10 Nutrition Buzzwords You Need to Know
You know not to judge a book by its cover, but what about a cereal box or a bag of potato chips? Can you trust those buzzwords on nutrition labels — like “organic,” “light,” or “fat-free” — to guide you toward the healthiest options?
The good news: Food labeling is pretty tightly regulated. The FDA not only regulates nutritional labels, but also any health claims made on packaging, such as “low in fat,” “excellent source of fiber,” or “may reduce the risk of heart disease.” Food labels also need to comply with USDA regulations and the FTC’s truth-in-advertising laws.
The bad news: There are so many nutritional terms that sound healthy, and it can be hard to remember what each term really means. The wording on a food label “is actually a pretty complicated topic,” says Natalie Rizzo, MS, RD, of Nutrition à la Natalie. “Even as a dietitian, it’s difficult for me to discern all of these terms without looking them up.”
Nonetheless, Rizzo says, it’s crucial for consumers to be educated on these terms. We’ve broken down some of the most common wording used on food labels, so you know which terms you can trust and which may be nothing more than a marketing ploy.
Which Nutritional Terms Can I Trust?
The following terms are regulated and can generally be trusted. (But you still need to watch out for “health halos” — for example, you can trust that an organic cookie is definitely organic, but that doesn’t mean you can eat as much as you want.)
This is probably one of the most tightly regulated terms.
For meats, the USDA organic seal verifies that livestock is produced without genetic engineering; raised in a way that conserves natural resources and biodiversity; allowed year-round access to the outdoors; raised on certified organic land; fed 100% certified organic feed; managed without antibiotics and added growth hormones; and raised in a way that “accommodates their health and natural behavior.”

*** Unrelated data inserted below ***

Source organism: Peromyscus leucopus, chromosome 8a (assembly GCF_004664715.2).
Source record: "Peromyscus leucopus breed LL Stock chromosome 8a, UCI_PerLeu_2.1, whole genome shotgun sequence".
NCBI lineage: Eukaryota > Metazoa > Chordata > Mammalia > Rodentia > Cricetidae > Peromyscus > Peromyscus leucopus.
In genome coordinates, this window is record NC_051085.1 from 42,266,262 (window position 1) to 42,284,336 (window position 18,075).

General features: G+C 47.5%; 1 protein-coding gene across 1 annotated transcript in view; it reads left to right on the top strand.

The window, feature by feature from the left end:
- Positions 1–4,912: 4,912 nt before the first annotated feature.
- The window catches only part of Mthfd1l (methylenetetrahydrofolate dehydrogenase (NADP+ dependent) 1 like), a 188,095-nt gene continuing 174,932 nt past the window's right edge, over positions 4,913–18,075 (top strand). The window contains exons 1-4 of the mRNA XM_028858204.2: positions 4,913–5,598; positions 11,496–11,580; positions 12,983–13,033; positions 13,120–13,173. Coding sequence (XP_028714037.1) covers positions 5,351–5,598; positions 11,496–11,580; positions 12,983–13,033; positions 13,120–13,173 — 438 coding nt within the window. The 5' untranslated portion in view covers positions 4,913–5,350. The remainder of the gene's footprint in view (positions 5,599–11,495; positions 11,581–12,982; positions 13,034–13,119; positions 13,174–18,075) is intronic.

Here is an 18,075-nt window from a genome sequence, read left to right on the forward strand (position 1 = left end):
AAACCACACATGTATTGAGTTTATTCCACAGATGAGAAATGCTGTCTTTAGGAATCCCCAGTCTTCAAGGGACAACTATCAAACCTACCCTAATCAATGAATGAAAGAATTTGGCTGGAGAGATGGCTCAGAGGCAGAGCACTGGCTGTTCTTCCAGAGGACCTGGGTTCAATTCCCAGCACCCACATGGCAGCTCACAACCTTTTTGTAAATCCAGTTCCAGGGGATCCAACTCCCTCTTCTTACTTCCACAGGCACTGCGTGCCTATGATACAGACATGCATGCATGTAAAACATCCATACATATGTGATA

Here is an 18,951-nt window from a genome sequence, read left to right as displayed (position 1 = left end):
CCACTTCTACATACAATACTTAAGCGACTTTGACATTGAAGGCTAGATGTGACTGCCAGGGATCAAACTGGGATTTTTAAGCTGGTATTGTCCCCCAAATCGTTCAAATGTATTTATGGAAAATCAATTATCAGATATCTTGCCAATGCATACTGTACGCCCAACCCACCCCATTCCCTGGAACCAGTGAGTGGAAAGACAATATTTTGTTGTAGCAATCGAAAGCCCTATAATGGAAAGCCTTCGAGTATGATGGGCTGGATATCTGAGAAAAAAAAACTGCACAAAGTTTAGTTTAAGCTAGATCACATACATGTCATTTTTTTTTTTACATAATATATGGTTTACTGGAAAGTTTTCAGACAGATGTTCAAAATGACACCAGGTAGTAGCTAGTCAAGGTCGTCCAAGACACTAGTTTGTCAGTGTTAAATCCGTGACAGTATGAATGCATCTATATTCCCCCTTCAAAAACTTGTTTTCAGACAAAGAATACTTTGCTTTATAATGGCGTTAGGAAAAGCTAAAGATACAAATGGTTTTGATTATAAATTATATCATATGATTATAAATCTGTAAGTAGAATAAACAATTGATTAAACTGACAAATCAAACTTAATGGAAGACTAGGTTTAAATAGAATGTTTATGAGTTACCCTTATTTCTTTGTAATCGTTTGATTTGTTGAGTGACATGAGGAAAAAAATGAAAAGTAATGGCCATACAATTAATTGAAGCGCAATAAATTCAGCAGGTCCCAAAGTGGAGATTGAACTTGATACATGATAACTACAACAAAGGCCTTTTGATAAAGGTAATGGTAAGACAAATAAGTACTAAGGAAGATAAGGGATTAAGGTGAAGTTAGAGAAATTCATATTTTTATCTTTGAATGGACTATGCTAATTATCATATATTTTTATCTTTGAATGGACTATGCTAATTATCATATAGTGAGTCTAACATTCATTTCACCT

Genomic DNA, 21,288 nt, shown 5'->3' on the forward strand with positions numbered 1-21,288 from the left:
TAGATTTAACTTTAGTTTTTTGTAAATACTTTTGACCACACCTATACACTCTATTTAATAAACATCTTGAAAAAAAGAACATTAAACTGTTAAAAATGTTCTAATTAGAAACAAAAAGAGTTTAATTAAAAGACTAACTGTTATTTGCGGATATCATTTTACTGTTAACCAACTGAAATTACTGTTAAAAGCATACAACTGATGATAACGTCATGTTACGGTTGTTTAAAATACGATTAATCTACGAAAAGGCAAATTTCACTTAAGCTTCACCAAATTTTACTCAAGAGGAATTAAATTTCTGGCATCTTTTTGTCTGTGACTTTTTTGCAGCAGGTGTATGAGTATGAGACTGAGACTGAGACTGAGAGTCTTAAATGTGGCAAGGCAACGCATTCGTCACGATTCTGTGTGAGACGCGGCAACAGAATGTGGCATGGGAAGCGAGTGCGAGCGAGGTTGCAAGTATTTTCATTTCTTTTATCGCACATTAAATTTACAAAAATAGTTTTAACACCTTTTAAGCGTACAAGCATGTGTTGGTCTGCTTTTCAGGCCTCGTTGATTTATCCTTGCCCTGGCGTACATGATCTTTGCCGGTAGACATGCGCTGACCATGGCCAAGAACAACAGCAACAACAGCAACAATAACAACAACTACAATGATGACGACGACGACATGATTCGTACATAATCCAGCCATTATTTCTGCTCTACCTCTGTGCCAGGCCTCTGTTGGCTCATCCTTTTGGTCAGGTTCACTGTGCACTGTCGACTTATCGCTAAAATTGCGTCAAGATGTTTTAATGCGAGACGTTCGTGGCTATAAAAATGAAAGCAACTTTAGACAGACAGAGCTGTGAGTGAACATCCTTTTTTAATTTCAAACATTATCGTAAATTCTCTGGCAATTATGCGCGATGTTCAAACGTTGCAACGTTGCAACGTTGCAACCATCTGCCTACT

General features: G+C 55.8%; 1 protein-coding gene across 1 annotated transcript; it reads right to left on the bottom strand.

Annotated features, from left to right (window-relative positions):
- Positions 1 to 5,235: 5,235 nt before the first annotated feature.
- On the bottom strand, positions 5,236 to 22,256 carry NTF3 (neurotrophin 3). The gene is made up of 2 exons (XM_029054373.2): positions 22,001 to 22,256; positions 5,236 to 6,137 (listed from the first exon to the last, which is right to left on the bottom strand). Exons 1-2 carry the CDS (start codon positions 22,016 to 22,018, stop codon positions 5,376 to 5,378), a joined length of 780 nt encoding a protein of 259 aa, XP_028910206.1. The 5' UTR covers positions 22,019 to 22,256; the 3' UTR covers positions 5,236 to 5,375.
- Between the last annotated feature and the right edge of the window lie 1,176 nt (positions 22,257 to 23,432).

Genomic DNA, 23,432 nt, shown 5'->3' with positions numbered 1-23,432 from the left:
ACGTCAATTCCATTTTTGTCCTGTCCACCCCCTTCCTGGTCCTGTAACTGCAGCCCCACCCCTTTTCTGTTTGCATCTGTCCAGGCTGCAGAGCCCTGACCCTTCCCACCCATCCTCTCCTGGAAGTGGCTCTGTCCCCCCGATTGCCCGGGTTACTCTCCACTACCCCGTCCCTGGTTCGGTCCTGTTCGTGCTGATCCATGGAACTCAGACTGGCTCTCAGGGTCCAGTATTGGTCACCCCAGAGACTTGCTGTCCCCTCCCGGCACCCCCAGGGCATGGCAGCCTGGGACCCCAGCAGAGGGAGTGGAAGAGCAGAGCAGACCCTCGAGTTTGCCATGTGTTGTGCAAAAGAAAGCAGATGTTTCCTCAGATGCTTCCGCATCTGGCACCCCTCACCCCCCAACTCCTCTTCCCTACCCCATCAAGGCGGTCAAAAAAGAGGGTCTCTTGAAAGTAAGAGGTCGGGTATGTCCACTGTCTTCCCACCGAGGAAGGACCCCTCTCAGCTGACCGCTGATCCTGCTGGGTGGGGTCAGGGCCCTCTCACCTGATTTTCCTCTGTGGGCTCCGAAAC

For boxed goods and produce, Rizzo says, there are actually four different ways that “organic” can appear in labeling:
- “100 percent organic” vouches for all the ingredients in the product (other than salt and water). These products can use the USDA organic seal.
- “Organic” can be used on any product that contains a minimum of 95 percent organic ingredients. These products can also use the USDA organic seal.
- “Made with organic ingredients” is used to label a product with at least 70 percent organically produced ingredients. This term is regulated by the USDA, but these products don’t carry the official USDA organic seal.
- In products that contain less than 70 percent organic contents, specific organic ingredients (ex. “organic tapioca syrup”) may be listed in the ingredients list on the back of the label.
The significance of this term varies for different types of meat, Rizzo says. For pork or poultry, “no hormones” doesn’t really mean much, since federal regulations prohibit the use of hormones in these animals to start with. In beef, where hormones sometimes are used, “no hormones added” confirms none were used in the raising of the cows.
If the USDA can confirm the animals were raised without antibiotics, this label can be used for red meat and poultry.
The FDA now requires foods labeled “gluten-free,” “no gluten,” “free of gluten,” and “without gluten” to contain less than 20 parts per million of gluten, which is considered a safe threshold for someone with Celiac disease. However, someone with a severe gluten intolerance or gluten allergy may have to avoid any traces of gluten — so it’s important to know your tolerance level and not just rely on labeling. And beware of health halos — “gluten-free” doesn’t mean “calorie-free” or “carb-free.”